This County Cork native rushed a German machinegun nest single-handed
This Lance Corporal’s heroic actions saved the lives of his comrades, capturing or killing ten Germans in the process
The men fixed their bayonets onto the tip of their rifles and listened to the rattle of machine-gun fire that hammered incessantly above their heads. The position the Germans held was strong; their troops had already repulsed two counter-attacks by the British forces. Many of the casualties sustained in these attacks had been caused by the two machine-gun barricades the Germans had, which were only 55 metres (180 feet) apart.
The barricades held five German soldiers each, one to fire the deadly weapon while the others helped feed the ammunition through and pointed out potential targets. The machineguns could spit out up to 400 deadly rounds a minute and their presence on any battlefield during World War I had the potential to alter an entire battle’s balance of power.
The 50 men of the Coldstream Guards and 30 of the 1st Company of the Irish Guards had some sappers with wire cutters and sandbags. These men were trying to succeed where the first two attacks had failed. The Coldstreams went first and charged the 180 metres (600 feet) separating them from the German trench. Peppered with fire, their charge began to falter. The Irish Guards rushed to join them and raced toward the enemy, but there was one among them who quickly outpaced the rest. This figure was Lance Corporal Michael O’leary.
O’leary was a keen sportsman from an early age, and particularly excelled in competitive weightlifting and football. Wanting more from life than working on the family’s farm, he joined the Royal Navy aged 16 where he initially worked as a stoker. After serving for several years an illness – believed to be rheumatism of the knees – forced him to leave the service and he returned home to Cork. However, he was soon on the move again, joining the Irish National Guard in 1909 and serving with them until 1913. In August that year he emigrated to Canada (a journey that took several weeks) and joined the Royal North-west Mounted Police.
While employed in the Canadian police force he displayed the bravery that would later see him come to international prominence, when he captured two criminals following a long gunfight. O’leary was commended for his actions,
“NO WRITER OF FICTION WOULD DARE TO FASTEN SUCH AN ACHIEVEMENT TO ANY OF HIS CHARACTERS, BUT THE IRISH HAVE ALWAYS HAD THE REPUTATION OF BEING EXCELLENT FIGHTERS AND LANCE CORPORAL MICHAEL O’LEARY IS CLEARLY ONE OF THEM” Arthur Conan Doyle
presented with a gold ring and was well thought of by his colleagues. However, he would not stay there long, as at the outbreak of World War I he was given permission to return to Britain to re-join the army. O’leary and his old regiment, the Irish Guards were sent to the front in November 1914 where they experienced the brutalities and harsh reality of trench warfare.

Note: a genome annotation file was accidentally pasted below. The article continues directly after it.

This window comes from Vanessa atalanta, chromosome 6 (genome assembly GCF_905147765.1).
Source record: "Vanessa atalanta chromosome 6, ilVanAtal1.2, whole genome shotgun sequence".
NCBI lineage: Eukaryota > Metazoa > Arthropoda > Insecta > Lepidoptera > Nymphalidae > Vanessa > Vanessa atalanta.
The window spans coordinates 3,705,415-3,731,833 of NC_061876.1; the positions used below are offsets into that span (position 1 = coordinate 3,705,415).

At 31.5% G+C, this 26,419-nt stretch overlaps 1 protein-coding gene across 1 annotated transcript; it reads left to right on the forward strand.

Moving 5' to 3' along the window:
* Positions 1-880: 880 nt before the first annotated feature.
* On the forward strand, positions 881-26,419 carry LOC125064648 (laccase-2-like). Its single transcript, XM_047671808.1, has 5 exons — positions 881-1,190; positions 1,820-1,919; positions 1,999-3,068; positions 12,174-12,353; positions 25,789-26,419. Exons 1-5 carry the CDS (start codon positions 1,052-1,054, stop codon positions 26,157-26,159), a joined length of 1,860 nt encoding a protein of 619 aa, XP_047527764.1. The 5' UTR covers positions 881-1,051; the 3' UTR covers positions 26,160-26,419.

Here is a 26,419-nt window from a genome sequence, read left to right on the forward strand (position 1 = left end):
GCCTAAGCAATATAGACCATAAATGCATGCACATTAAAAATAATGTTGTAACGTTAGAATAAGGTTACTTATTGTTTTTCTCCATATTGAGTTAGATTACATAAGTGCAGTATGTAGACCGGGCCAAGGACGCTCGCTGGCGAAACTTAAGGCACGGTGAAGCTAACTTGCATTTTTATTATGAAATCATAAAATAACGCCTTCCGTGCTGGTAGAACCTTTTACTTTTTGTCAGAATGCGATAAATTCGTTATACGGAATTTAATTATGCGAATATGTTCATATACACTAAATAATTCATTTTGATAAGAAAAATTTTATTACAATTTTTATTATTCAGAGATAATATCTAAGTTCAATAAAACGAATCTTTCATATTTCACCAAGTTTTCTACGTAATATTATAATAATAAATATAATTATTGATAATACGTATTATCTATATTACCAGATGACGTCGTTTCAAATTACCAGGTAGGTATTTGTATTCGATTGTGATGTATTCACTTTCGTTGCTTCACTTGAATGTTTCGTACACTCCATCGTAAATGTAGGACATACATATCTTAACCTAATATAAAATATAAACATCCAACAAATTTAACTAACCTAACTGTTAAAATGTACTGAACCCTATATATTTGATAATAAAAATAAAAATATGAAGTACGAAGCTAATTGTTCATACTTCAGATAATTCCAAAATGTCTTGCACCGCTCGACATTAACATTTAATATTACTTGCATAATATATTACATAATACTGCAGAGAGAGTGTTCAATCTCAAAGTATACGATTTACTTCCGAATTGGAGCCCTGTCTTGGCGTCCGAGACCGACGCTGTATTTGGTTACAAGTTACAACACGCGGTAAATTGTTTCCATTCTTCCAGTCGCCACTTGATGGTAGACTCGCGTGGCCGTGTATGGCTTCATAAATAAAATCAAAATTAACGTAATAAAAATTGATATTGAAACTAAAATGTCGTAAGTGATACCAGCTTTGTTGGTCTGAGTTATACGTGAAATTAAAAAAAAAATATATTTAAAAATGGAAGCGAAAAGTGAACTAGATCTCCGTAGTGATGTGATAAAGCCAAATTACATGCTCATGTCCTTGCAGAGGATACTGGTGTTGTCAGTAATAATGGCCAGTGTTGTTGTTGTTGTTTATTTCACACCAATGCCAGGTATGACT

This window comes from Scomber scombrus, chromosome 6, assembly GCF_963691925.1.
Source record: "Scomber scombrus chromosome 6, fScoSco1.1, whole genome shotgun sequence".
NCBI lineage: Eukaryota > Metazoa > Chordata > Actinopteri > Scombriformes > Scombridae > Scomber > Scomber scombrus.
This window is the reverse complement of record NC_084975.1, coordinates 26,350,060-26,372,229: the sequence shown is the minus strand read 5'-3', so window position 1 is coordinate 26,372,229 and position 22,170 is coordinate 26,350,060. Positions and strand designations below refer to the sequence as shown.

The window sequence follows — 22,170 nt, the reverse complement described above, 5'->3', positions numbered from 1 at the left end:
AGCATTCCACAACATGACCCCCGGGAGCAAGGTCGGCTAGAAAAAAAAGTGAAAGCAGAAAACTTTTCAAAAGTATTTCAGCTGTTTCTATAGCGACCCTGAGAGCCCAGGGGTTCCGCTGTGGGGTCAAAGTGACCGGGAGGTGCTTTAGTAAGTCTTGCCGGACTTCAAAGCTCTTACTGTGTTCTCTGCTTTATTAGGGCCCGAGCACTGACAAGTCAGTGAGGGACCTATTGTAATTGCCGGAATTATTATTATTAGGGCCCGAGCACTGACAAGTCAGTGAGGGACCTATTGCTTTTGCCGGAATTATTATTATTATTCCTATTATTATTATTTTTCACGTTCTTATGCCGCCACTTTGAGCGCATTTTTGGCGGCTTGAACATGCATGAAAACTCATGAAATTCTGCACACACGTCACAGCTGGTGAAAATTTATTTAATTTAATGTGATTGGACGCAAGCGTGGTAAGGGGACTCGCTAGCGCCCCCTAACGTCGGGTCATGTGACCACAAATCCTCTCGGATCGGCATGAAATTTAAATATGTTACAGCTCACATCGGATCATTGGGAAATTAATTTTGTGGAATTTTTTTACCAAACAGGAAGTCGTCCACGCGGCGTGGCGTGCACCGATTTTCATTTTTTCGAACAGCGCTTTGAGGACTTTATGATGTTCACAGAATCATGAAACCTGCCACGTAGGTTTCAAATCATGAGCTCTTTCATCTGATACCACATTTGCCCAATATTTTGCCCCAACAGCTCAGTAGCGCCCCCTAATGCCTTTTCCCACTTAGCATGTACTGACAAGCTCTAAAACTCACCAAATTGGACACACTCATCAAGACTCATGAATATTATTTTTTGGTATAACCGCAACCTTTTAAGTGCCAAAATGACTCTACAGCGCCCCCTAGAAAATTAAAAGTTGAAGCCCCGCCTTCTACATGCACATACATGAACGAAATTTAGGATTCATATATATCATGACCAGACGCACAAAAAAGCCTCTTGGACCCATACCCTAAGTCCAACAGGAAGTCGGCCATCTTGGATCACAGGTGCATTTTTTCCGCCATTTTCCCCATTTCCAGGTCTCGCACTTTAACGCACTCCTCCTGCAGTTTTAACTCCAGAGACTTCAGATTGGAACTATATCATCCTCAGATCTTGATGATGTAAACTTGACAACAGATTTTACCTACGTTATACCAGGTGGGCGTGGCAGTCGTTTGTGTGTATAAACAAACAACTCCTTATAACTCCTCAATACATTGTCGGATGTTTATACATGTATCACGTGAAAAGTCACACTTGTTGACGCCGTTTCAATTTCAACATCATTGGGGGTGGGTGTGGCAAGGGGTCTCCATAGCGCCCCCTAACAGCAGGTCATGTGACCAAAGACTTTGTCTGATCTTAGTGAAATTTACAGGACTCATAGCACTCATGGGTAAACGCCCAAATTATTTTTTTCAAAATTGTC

The Irish Guards were stationed around the La Bassée district in France and were subjected to frequent German bombardments. On the morning of 1 February 1915, the Germans attacked British forces where O’leary was stationed and pushed them back. The ground they had gained was strategically important – in the grind of trench warfare land was often gained and lost frequently – but this territory had tactical significance and would need to be retaken. The 4th Company of the Irish Guards and the Coldstream Guards attempted to do just that at 4.00am but the German barrage – including that from their two machine-gun encampments – scythed them down. Part of the company did make it back to their own trenches – some limping, some crawling – but the damage had been done.
O’leary’s 1st Company, under the command of Second Lieutenant Innes, were ordered to organise the survivors of the assault party and assist the Coldstream Guards in a second attempt to take back the territory. The British artillery commenced what was at that point one of the conflict’s larger bombardments, in order to break down the barbed wire in front of their trenches. Meanwhile, the 2nd Company fired at their enemy to keep them in their trenches and prevent them from being able to return fire. This last point was important because the company were preparing to charge straight at them and O’leary was about to display staggering bravery.
German soldiers before the first Battle of Marne during WWI, September 1914. The medals on the uniforms suggest that the photo may have been staged